Don’t get me wrong. Your personal network is one of the strongest marketing tools you have — especially if you’re in a B2B field. And it also works to your advantage in a B2C field causing word-of-mouth trickle down.

But the network and the relationships have to be real in order to be effective. Many of these new groups and websites develop artificial networks. It’s like most other things. People are always looking for the quick and easy way to get rich, lose weight, or win market share. And all those things take time. Developing a network of relationships is no different.

There’s a fairly new phenomenon of “speed networking”. These events should be called “speed business card exchanges” because that’s all they really are. You’re into self delusion if you think you’re coming out of one of these events with 50 meaningful business relationships. Obviously, you can use the contact info from those quick meetings to develop a relationship later with a few of the people you met. But it will still take time to develop those.

I know several people who are involved locally in a national business networking organization. And it seems that every one of them has drunk the Kool-Aid (or more accurately the Flavor-Aid) I’ve been invited to a few of the meetings and each time it felt like I was getting involved in some sort of scheme. Fostering that sort of feeling is not the best way to develop relationships.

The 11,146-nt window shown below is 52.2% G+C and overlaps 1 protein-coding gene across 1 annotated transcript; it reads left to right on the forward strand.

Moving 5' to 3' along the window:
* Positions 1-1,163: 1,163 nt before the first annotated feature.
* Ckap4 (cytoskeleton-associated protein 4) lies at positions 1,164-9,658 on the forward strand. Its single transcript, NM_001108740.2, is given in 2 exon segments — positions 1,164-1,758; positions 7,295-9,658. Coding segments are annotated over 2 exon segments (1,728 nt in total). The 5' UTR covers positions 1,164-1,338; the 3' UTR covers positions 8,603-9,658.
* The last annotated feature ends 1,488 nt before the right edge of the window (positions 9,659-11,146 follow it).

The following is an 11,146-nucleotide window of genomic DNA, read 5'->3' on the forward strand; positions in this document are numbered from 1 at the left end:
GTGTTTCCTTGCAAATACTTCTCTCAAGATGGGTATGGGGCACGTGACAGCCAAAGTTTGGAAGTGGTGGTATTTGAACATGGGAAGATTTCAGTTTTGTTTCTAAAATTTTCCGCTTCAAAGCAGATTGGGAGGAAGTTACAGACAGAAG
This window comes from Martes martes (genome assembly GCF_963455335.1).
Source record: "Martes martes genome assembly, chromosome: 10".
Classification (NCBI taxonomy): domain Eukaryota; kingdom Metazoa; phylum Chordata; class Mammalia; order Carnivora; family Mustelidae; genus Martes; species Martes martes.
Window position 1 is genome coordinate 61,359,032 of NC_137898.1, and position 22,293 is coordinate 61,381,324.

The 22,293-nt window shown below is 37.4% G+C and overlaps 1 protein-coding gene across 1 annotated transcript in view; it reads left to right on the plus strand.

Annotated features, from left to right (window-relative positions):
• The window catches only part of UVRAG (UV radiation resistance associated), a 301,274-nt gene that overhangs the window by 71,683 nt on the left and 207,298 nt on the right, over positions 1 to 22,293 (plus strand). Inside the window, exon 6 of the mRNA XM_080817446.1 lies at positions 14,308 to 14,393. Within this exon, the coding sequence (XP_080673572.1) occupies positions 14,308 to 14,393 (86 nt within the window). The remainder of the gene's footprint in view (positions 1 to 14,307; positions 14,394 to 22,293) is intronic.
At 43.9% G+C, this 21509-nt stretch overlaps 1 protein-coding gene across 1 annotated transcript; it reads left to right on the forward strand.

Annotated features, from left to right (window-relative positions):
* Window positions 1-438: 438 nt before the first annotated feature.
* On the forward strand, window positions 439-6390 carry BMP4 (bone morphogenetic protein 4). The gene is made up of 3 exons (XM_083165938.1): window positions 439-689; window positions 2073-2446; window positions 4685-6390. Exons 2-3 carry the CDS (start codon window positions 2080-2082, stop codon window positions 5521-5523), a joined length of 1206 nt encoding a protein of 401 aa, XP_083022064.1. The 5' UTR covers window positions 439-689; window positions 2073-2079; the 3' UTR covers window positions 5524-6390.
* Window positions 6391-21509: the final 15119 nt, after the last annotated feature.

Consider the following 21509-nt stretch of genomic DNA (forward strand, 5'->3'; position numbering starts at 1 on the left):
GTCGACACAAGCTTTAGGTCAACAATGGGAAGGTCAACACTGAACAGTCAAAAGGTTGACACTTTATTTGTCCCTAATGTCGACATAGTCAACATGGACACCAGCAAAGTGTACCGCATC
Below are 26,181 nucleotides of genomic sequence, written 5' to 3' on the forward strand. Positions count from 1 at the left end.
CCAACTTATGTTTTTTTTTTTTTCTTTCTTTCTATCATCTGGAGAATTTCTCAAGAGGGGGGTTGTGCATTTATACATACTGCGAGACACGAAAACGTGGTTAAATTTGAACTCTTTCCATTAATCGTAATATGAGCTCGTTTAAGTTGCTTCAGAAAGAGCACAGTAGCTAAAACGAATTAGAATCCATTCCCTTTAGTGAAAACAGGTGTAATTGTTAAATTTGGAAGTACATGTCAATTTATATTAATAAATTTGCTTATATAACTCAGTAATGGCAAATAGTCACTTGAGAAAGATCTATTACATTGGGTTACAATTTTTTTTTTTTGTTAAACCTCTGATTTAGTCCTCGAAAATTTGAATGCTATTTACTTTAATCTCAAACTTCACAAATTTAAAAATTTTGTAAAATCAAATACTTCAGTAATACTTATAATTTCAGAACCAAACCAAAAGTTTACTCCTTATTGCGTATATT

Clearly with weekly meetings, there’s time to develop relationships. But the problem with these types of groups is that the relationships are forced and sometimes unnecessary. How can the “stock broker” and the “carpet cleaner” in the group really have a meaningful business relationship? Have you ever had this conversation?

“So you advise that I put 50% into mutual funds and 50% into bonds? OK. Now, where do you suggest I get my carpet cleaned?”

Both the stock broker and the carpet cleaner would be better off spending their time developing real relationships with other businesspeople that have customers with adjacent needs.

And then the internet makes everything easy. I see people who have hundreds of contacts on Linked In or Facebook and wonder if they feel their network is actually that deep/wide. Accepting a friend or contact on one of these sites is not equivalent to developing a relationship with them. It is a great way to manage and stay in contact with relationships you’ve already developed.

But you can grow your network online. I consider some people that I’ve never met “face-to-face” as some of my closest business allies because of the relationship we’ve had online.

Here’s the kicker. Relationships and networks are built with two things: time and trust. True networking relationships come from actually having a relationship with someone.

Like with most marketing activities, just doing something doesn’t mean that you’re making any progress. Spend time and energy developing your network. Just make sure it’s real.

And of course, the best place to network is a funeral.

I gave it a shot

I didn’t like the original Geico Cavemen ads, so I wasn’t surprised that critics were dissing the Cavemen TV series on ABC.

I tried watching the premiere tonight.

I gave up after about 10 minutes. I got tired of the same joke. And I can’t understand why they’re so angry all the time. It’s hard to stretch one mediocre idea into something long running. (But don’t people try!)

Frankly, I would have prefered a show with the Geico Gecko. (if at all)

What ad mascots would you like to see have their own TV show?